When Henry Hernandez thinks about why his farmworker parents came to the U.S. from Mexico, he can understand the Republicans’ point of view. “They’ve worked hard for everything they have,” he said, and they want to protect it by keeping taxes low.

“We have that work ethic: growth, growth growth.”

Hernandez and his four siblings realized their parents’ dream of upward mobility. “We all own our homes … We’re bilingual. We’re able to travel,” said Hernandez, 31, who runs a financial services company in the Central Washington city of Quincy.

At the same time, Hernandez likes the way Democrats are “more in favor of equality” and helping people who are trying to make it but struggling, like he’s sure his parents once were. If higher taxes make their lives easier, “I’m OK with it,” he said.

In other words, politics for Hernandez, who sees both sides to such a degree that he didn’t vote in the presidential race, is complicated.

And so it is, pollsters and pundits discovered as the presidential election results rolled in, for the country’s Latino population as a whole. President Donald Trump’s gains among Hispanic voters since 2016, particularly in Florida and parts of Texas, shocked many who assumed the opposite would happen given the president’s harsh rhetoric about immigrants.

Some argue too much was made of results in a couple of states. Nationwide, President-elect Joe Biden got around two-thirds of the Latino vote, according to polls. “Everyone talks about a blue wall. I see a brown wall,” Henry Muñoz III, founder of the activist group Momento Latino, said in a Zoom postelection news conference.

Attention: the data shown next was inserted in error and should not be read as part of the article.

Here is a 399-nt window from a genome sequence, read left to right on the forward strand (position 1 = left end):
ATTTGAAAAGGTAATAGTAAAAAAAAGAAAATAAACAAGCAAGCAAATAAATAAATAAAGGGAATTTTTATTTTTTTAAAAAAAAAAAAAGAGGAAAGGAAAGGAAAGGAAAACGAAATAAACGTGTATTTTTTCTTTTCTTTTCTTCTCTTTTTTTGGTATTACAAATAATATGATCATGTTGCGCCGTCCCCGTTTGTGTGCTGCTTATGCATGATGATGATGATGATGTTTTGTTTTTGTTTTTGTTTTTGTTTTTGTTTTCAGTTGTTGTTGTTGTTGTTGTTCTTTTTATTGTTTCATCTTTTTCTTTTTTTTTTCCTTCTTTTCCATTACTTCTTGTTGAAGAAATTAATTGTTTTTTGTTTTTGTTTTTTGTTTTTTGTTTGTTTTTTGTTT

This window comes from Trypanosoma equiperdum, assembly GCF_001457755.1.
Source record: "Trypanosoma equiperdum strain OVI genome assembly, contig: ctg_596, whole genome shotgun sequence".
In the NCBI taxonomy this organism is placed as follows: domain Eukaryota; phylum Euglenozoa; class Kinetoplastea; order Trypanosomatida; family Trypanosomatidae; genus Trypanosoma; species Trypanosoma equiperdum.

If so, the wall’s cracks are revealing. In Florida, many Cuban and Venezuelan Americans, who fled socialist regimes and reject any hint of the same, voted Republican.

And in Washington, home to the country’s 13th largest Hispanic population?

There’s little hard data, since polls concentrated on swing states. A survey conducted for The Associated Press capturing a small sample of the state’s Latinos found 73% supported Biden.

Washington’s more-than 1 million Latinos are overwhelmingly Mexican Americans, who have traditionally aligned with Democrats, said Jerry Garcia, a historian and vice president of the Sea Mar Museum of Chicano/a/Latino/a Culture.

Waves of 20th century organizing for farmworker rights and against the Vietnam War, which saw heavy Hispanic casualties, strengthened the alliance, Garcia said. And while he added the GOP might appeal to many Mexican Americans’ religiosity and social conservatism, he said the party’s stance on immigration has largely driven away a population that seen continuous migration into the U.S. since the end of the Mexican-American War in 1848.

A survey of 5,300 Latinos nationwide in the week before the election found 74% of Mexican Americans said they favored Biden — almost exactly matching the AP’s figure for Latinos in Washington, and the highest percentage in the national survey, beating out support for the Democratic ticket among Dominican Americans, Puerto Ricans, and people of Central and South American descent.


All the same, Trump made headway with Mexican Americans in South Texas. Garcia, who is Mexican American and a Democrat, said living under Trump made him constantly worry about being confronted with racism. Many of his relatives in Texas are Republicans. “I think it’s the environment they live in,” said the historian, noting Texas runs conservative.

Washington, of course, does not. Like many, Garcia guesses most Latinos here supported Biden. But, he said, acknowledging the political divisions in the state, “In Eastern Washington, I have no doubt, you have a significant number of Latinos who are Republican.”